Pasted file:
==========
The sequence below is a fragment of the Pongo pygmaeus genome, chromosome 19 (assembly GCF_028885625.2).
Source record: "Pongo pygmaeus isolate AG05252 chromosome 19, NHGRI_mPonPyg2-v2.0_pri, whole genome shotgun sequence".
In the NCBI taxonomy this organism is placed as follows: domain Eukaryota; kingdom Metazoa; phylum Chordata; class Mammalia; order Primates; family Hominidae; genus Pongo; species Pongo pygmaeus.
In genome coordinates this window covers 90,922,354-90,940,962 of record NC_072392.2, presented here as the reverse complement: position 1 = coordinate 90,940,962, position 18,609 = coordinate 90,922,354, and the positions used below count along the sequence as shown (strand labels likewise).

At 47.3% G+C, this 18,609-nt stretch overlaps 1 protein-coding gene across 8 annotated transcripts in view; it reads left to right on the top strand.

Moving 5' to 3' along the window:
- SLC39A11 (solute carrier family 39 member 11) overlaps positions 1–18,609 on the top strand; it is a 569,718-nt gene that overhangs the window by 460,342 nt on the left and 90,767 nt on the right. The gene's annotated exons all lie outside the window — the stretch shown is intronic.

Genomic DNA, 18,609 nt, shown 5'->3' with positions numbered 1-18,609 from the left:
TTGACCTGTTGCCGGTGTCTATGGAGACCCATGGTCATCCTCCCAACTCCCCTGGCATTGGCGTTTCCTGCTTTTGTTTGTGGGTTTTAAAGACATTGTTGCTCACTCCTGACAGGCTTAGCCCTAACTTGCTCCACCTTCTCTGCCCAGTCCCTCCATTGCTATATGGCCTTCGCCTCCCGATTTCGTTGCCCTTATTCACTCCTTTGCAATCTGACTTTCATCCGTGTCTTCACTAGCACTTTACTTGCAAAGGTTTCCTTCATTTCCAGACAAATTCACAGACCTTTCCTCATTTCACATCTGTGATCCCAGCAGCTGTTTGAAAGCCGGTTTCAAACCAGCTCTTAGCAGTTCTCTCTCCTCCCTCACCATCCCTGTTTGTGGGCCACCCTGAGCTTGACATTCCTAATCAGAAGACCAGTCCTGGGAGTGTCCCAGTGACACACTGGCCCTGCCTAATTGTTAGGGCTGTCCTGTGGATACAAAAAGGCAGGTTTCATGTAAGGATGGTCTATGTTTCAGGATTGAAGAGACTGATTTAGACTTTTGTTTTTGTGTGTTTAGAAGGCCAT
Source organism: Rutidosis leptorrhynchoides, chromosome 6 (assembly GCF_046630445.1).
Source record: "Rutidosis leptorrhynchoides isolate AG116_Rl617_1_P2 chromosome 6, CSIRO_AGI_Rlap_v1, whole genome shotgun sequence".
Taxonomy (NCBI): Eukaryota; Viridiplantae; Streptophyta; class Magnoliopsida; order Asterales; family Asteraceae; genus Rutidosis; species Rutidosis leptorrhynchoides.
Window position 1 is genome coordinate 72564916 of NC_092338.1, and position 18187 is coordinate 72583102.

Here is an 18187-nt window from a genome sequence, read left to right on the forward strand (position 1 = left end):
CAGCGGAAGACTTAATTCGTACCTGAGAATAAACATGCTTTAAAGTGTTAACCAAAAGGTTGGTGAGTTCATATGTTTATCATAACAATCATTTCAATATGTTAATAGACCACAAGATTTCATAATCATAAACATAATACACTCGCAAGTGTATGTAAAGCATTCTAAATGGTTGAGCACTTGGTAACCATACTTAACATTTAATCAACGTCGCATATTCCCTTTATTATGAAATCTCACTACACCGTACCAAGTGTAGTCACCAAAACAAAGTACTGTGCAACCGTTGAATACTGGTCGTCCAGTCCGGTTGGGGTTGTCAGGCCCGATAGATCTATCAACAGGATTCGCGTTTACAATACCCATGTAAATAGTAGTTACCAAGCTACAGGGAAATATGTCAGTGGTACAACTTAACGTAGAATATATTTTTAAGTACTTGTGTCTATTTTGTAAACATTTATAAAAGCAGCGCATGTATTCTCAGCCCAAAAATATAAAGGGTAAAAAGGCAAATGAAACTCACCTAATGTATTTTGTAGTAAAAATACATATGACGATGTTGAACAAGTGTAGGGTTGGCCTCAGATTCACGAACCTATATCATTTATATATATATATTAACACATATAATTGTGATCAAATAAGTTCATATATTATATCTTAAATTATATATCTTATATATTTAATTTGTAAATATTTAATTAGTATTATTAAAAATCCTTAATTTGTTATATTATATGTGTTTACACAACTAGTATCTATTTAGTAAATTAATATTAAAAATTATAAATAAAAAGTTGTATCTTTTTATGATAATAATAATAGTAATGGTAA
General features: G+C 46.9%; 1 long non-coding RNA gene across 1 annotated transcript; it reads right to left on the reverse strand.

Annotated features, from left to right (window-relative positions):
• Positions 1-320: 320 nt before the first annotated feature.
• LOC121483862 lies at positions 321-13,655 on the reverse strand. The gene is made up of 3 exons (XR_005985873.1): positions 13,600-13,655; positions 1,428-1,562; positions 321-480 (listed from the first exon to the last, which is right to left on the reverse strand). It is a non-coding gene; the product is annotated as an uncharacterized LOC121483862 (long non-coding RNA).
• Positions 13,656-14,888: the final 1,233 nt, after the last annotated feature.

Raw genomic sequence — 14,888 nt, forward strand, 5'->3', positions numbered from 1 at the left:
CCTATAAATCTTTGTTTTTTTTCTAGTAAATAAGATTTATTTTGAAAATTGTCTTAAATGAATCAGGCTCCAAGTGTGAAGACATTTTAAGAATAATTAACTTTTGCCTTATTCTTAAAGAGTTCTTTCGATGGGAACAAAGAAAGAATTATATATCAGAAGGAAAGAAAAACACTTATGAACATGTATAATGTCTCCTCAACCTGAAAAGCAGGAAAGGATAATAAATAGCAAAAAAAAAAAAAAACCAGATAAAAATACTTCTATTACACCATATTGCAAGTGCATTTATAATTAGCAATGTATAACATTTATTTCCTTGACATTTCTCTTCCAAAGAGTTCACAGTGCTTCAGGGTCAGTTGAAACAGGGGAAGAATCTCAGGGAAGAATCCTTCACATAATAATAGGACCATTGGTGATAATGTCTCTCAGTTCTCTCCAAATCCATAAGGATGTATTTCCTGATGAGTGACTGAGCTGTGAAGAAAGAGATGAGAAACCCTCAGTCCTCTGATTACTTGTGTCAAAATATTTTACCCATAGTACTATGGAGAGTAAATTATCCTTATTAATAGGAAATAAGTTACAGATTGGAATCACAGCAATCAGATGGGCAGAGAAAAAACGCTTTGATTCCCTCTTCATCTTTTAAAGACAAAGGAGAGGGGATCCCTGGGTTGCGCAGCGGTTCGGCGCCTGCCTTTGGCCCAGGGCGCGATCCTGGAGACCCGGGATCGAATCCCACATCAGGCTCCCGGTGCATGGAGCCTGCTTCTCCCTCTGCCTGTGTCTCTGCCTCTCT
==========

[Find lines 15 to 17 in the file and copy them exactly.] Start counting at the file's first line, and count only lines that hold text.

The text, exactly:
CAGCGGAAGACTTAATTCGTACCTGAGAATAAACATGCTTTAAAGTGTTAACCAAAAGGTTGGTGAGTTCATATGTTTATCATAACAATCATTTCAATATGTTAATAGACCACAAGATTTCATAATCATAAACATAATACACTCGCAAGTGTATGTAAAGCATTCTAAATGGTTGAGCACTTGGTAACCATACTTAACATTTAATCAACGTCGCATATTCCCTTTATTATGAAATCTCACTACACCGTACCAAGTGTAGTCACCAAAACAAAGTACTGTGCAACCGTTGAATACTGGTCGTCCAGTCCGGTTGGGGTTGTCAGGCCCGATAGATCTATCAACAGGATTCGCGTTTACAATACCCATGTAAATAGTAGTTACCAAGCTACAGGGAAATATGTCAGTGGTACAACTTAACGTAGAATATATTTTTAAGTACTTGTGTCTATTTTGTAAACATTTATAAAAGCAGCGCATGTATTCTCAGCCCAAAAATATAAAGGGTAAAAAGGCAAATGAAACTCACCTAATGTATTTTGTAGTAAAAATACATATGACGATGTTGAACAAGTGTAGGGTTGGCCTCAGATTCACGAACCTATATCATTTATATATATATATTAACACATATAATTGTGATCAAATAAGTTCATATATTATATCTTAAATTATATATCTTATATATTTAATTTGTAAATATTTAATTAGTATTATTAAAAATCCTTAATTTGTTATATTATATGTGTTTACACAACTAGTATCTATTTAGTAAATTAATATTAAAAATTATAAATAAAAAGTTGTATCTTTTTATGATAATAATAATAGTAATGGTAA
General features: G+C 46.9%; 1 long non-coding RNA gene across 1 annotated transcript; it reads right to left on the reverse strand.

Annotated features, from left to right (window-relative positions):